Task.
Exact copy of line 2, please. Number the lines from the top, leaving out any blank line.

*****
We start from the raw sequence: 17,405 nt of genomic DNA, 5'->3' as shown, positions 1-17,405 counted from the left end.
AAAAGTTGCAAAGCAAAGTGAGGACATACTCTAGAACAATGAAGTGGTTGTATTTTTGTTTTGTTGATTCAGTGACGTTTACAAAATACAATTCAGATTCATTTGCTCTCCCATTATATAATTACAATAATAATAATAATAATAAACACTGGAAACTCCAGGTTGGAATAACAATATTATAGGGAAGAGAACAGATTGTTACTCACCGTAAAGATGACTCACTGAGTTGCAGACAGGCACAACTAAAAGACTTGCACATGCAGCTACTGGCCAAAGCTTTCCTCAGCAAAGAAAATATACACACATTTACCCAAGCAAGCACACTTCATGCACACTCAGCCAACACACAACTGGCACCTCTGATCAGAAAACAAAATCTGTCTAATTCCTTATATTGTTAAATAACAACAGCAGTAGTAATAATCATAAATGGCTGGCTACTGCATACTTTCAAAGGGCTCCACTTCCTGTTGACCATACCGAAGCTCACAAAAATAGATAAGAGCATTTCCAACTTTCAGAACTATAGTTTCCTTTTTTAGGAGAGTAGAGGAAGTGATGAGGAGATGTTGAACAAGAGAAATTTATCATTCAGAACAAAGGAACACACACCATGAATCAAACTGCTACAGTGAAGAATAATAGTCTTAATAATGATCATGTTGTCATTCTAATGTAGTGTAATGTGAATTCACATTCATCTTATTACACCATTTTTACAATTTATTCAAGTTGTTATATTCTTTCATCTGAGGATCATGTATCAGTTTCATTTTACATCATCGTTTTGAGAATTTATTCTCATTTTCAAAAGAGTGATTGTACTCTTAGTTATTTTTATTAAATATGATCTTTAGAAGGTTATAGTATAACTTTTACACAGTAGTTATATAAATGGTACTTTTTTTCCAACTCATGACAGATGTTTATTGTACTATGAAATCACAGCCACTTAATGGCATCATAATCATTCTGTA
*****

AAAAGTTGCAAAGCAAAGTGAGGACATACTCTAGAACAATGAAGTGGTTGTATTTTTGTTTTGTTGATTCAGTGACGTTTACAAAATACAATTCAGATTCATTTGCTCTCCCATTATATAATTACAATAATAATAATAATAATAAACACTGGAAACTCCAGGTTGGAATAACAATATTATAGGGAAGAGAACAGATTGTTACTCACCGTAAAGATGACTCACTGAGTTGCAGACAGGCACAACTAAAAGACTTGCACATGCAGCTACTGGCCAAAGCTTTCCTCAGCAAAGAAAATATACACACATTTACCCAAGCAAGCACACTTCATGCACACTCAGCCAACACACAACTGGCACCTCTGATCAGAAAACAAAATCTGTCTAATTCCTTATATTGTTAAATAACAACAGCAGTAGTAATAATCATAAATGGCTGGCTACTGCATACTTTCAAAGGGCTCCACTTCCTGTTGACCATACCGAAGCTCACAAAAATAGATAAGAGCATTTCCAACTTTCAGAACTATAGTTTCCTTTTTTAGGAGAGTAGAGGAAGTGATGAGGAGATGTTGAACAAGAGAAATTTATCATTCAGAACAAAGGAACACACACCATGAATCAAACTGCTACAGTGAAGAATAATAGTCTTAATAATGATCATGTTGTCATTCTAATGTAGTGTAATGTGAATTCACATTCATCTTATTACACCATTTTTACAATTTATTCAAGTTGTTATATTCTTTCATCTGAGGATCATGTATCAGTTTCATTTTACATCATCGTTTTGAGAATTTATTCTCATTTTCAAAAGAGTGATTGTACTCTTAGTTATTTTTATTAAATATGATCTTTAGAAGGTTATAGTATAACTTTTACACAGTAGTTATATAAATGGTACTTTTTTTCCAACTCATGACAGATGTTTATTGTACTATGAAATCACAGCCACTTAATGGCATCATAATCATTCTGTA